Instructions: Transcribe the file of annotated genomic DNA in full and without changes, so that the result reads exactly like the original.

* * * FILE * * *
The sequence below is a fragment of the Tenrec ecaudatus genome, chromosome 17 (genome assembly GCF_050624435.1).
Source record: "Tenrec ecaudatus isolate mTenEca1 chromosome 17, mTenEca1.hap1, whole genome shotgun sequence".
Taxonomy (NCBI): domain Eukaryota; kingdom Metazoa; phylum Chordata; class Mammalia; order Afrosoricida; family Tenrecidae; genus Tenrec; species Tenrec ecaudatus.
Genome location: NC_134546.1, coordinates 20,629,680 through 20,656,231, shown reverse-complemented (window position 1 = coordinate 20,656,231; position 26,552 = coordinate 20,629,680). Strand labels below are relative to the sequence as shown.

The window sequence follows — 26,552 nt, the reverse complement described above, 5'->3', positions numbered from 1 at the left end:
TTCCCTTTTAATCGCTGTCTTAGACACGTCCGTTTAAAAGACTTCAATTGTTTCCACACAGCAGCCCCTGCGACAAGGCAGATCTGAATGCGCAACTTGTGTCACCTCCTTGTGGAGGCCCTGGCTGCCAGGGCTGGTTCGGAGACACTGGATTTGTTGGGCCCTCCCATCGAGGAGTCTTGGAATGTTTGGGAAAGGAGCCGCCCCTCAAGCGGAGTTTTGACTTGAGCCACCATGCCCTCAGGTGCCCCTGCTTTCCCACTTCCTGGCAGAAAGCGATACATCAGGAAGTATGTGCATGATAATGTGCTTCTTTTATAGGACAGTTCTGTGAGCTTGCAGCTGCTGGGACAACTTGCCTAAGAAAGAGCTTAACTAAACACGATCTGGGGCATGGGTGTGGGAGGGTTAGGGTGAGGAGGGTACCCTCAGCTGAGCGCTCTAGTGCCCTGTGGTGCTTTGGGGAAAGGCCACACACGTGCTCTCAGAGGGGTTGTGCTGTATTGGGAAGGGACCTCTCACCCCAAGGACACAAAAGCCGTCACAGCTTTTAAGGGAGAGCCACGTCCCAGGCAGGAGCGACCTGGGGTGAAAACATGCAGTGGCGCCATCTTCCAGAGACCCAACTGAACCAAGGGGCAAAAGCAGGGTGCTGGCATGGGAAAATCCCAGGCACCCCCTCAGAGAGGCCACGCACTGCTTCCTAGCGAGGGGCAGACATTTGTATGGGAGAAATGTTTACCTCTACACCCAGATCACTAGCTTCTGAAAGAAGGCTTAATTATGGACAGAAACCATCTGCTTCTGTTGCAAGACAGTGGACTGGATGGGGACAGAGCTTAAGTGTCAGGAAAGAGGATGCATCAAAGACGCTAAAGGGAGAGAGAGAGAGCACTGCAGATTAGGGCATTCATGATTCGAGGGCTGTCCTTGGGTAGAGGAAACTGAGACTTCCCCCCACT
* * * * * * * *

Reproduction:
The sequence below is a fragment of the Tenrec ecaudatus genome, chromosome 17 (genome assembly GCF_050624435.1).
Source record: "Tenrec ecaudatus isolate mTenEca1 chromosome 17, mTenEca1.hap1, whole genome shotgun sequence".
Taxonomy (NCBI): domain Eukaryota; kingdom Metazoa; phylum Chordata; class Mammalia; order Afrosoricida; family Tenrecidae; genus Tenrec; species Tenrec ecaudatus.
Genome location: NC_134546.1, coordinates 20,629,680 through 20,656,231, shown reverse-complemented (window position 1 = coordinate 20,656,231; position 26,552 = coordinate 20,629,680). Strand labels below are relative to the sequence as shown.

The window sequence follows — 26,552 nt, the reverse complement described above, 5'->3', positions numbered from 1 at the left end:
TTCCCTTTTAATCGCTGTCTTAGACACGTCCGTTTAAAAGACTTCAATTGTTTCCACACAGCAGCCCCTGCGACAAGGCAGATCTGAATGCGCAACTTGTGTCACCTCCTTGTGGAGGCCCTGGCTGCCAGGGCTGGTTCGGAGACACTGGATTTGTTGGGCCCTCCCATCGAGGAGTCTTGGAATGTTTGGGAAAGGAGCCGCCCCTCAAGCGGAGTTTTGACTTGAGCCACCATGCCCTCAGGTGCCCCTGCTTTCCCACTTCCTGGCAGAAAGCGATACATCAGGAAGTATGTGCATGATAATGTGCTTCTTTTATAGGACAGTTCTGTGAGCTTGCAGCTGCTGGGACAACTTGCCTAAGAAAGAGCTTAACTAAACACGATCTGGGGCATGGGTGTGGGAGGGTTAGGGTGAGGAGGGTACCCTCAGCTGAGCGCTCTAGTGCCCTGTGGTGCTTTGGGGAAAGGCCACACACGTGCTCTCAGAGGGGTTGTGCTGTATTGGGAAGGGACCTCTCACCCCAAGGACACAAAAGCCGTCACAGCTTTTAAGGGAGAGCCACGTCCCAGGCAGGAGCGACCTGGGGTGAAAACATGCAGTGGCGCCATCTTCCAGAGACCCAACTGAACCAAGGGGCAAAAGCAGGGTGCTGGCATGGGAAAATCCCAGGCACCCCCTCAGAGAGGCCACGCACTGCTTCCTAGCGAGGGGCAGACATTTGTATGGGAGAAATGTTTACCTCTACACCCAGATCACTAGCTTCTGAAAGAAGGCTTAATTATGGACAGAAACCATCTGCTTCTGTTGCAAGACAGTGGACTGGATGGGGACAGAGCTTAAGTGTCAGGAAAGAGGATGCATCAAAGACGCTAAAGGGAGAGAGAGAGAGCACTGCAGATTAGGGCATTCATGATTCGAGGGCTGTCCTTGGGTAGAGGAAACTGAGACTTCCCCCCACT